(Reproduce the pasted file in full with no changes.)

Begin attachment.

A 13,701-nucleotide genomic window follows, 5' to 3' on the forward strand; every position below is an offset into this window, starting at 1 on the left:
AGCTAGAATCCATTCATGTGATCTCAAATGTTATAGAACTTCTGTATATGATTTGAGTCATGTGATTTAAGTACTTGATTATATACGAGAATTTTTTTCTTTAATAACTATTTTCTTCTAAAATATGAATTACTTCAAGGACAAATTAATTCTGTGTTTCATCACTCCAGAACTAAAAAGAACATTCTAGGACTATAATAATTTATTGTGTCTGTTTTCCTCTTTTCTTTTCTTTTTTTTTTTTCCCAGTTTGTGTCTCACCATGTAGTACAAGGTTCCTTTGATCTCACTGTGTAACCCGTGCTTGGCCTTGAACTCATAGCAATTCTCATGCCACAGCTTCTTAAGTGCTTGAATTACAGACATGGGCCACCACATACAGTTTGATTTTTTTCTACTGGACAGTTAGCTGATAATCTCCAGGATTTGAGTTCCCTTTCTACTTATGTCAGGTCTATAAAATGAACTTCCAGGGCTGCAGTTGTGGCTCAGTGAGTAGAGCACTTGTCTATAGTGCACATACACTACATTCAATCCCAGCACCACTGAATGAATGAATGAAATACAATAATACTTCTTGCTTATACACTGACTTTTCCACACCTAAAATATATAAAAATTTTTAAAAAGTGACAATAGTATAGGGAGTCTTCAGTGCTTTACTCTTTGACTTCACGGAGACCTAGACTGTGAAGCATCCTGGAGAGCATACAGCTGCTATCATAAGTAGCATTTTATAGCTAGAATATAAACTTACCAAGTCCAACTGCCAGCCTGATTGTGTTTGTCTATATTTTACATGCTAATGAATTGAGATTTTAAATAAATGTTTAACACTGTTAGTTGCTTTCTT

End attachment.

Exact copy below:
A 13,701-nucleotide genomic window follows, 5' to 3' on the forward strand; every position below is an offset into this window, starting at 1 on the left:
AGCTAGAATCCATTCATGTGATCTCAAATGTTATAGAACTTCTGTATATGATTTGAGTCATGTGATTTAAGTACTTGATTATATACGAGAATTTTTTTCTTTAATAACTATTTTCTTCTAAAATATGAATTACTTCAAGGACAAATTAATTCTGTGTTTCATCACTCCAGAACTAAAAAGAACATTCTAGGACTATAATAATTTATTGTGTCTGTTTTCCTCTTTTCTTTTCTTTTTTTTTTTTCCCAGTTTGTGTCTCACCATGTAGTACAAGGTTCCTTTGATCTCACTGTGTAACCCGTGCTTGGCCTTGAACTCATAGCAATTCTCATGCCACAGCTTCTTAAGTGCTTGAATTACAGACATGGGCCACCACATACAGTTTGATTTTTTTCTACTGGACAGTTAGCTGATAATCTCCAGGATTTGAGTTCCCTTTCTACTTATGTCAGGTCTATAAAATGAACTTCCAGGGCTGCAGTTGTGGCTCAGTGAGTAGAGCACTTGTCTATAGTGCACATACACTACATTCAATCCCAGCACCACTGAATGAATGAATGAAATACAATAATACTTCTTGCTTATACACTGACTTTTCCACACCTAAAATATATAAAAATTTTTAAAAAGTGACAATAGTATAGGGAGTCTTCAGTGCTTTACTCTTTGACTTCACGGAGACCTAGACTGTGAAGCATCCTGGAGAGCATACAGCTGCTATCATAAGTAGCATTTTATAGCTAGAATATAAACTTACCAAGTCCAACTGCCAGCCTGATTGTGTTTGTCTATATTTTACATGCTAATGAATTGAGATTTTAAATAAATGTTTAACACTGTTAGTTGCTTTCTT